The Son of a Certain Woman
It doesn’t take readers of award-winning author Wayne Johnston’s latest novel, The Son of a Certain Woman, to recognise all the elements of a Greek tragedy – the fateful hero with a healthy Oedipus complex, mythological endeavours, historical references, a small but complex central cast together with a large and boisterous chorus, religious and political chicanery and actors wearing masks, both physical and psychological. But what may take readers a bit longer to recognise is Johnston’s deft hand at interlacing the tragedy with less frequent but much welcome Greek comedy.
Percy Jones is our eponymous hero, born in 1950s Newfoundland to the wildly attractive but single mother, Penny Joyce. Percy’s ‘mask’ is a large port wine stain and misshapen hands and feet, characteristic of his False Someone Syndrome, a disorder both physical and prophetic. His life amongst the small town, small minded folk of the Mount is not an easy one. The children, often egged on by the adults, think nothing of jeering, name calling, physical assault and invoking the sacred name of Penny Joyce in their efforts to rile him. He, in turn, sees nothing wrong in creating myth after myth about himself in an effort to protect his fragile existence and entertain his audience.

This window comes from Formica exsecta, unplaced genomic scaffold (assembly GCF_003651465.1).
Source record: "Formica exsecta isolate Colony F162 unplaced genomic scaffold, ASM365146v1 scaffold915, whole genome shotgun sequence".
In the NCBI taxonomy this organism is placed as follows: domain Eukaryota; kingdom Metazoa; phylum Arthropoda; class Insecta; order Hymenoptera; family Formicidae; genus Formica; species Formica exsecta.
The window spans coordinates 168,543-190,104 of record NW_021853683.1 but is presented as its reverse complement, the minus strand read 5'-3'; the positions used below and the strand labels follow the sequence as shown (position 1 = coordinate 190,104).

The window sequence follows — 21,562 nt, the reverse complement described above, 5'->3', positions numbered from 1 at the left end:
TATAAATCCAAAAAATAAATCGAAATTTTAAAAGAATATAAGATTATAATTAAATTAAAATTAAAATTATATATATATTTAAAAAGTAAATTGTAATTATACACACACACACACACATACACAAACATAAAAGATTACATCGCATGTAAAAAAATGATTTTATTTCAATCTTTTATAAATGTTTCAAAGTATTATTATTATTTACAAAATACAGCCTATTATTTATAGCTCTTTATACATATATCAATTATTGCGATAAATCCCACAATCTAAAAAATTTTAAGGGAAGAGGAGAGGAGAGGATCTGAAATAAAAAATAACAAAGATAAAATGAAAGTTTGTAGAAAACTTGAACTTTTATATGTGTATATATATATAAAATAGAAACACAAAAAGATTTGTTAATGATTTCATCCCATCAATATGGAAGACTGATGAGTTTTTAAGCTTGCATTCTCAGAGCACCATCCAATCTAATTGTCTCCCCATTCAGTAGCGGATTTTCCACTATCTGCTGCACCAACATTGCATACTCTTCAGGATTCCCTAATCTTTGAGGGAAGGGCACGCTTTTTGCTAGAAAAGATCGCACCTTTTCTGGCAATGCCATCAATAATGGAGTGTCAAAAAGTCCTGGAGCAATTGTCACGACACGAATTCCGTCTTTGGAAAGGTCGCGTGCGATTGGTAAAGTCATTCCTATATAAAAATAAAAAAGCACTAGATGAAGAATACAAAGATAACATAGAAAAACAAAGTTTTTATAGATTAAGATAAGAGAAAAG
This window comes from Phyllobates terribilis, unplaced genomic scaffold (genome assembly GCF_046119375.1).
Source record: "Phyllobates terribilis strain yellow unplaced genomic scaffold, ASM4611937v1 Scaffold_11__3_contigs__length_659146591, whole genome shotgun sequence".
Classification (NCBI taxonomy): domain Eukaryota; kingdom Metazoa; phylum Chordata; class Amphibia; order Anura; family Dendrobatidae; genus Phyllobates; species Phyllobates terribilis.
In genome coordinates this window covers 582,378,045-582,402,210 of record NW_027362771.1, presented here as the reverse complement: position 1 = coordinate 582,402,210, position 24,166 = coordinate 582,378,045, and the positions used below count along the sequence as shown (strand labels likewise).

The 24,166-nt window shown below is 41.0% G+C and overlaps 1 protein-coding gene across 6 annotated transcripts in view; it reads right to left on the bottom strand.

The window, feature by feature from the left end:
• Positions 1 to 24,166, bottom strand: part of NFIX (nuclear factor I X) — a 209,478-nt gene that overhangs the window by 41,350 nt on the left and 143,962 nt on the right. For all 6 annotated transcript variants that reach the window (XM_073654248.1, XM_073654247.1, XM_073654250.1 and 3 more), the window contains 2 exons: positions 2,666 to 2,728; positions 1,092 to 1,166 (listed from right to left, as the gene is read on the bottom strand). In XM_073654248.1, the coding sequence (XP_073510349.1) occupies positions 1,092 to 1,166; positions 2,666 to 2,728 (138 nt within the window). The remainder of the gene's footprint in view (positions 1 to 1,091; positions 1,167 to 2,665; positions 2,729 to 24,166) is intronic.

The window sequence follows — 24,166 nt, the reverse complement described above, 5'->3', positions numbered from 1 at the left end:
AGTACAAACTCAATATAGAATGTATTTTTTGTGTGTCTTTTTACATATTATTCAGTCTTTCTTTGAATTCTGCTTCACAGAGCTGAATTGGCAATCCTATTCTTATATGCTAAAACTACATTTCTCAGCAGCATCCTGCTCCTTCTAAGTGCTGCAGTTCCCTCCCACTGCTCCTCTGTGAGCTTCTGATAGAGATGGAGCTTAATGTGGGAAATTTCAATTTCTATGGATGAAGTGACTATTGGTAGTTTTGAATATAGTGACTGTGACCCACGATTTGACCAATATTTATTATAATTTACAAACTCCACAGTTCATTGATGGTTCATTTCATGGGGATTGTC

Johnston complex portrayal of Percy and his highly dysfunctional extended family is lightened considerably by the delicate thread of comedy which is also woven through the novel. This comedy primarily takes place between Percy’s paternal aunt (and Penny’s true love), Medina, and Pops, the purveyor of unrequited love for Penny but who sleeps with him nonetheless in exchange for rent. In what might otherwise become a very disheartening, disquieting read, this quick fire banter allows the reader a moment of classic Greek comedy to effectively set off Percy’s tragedy.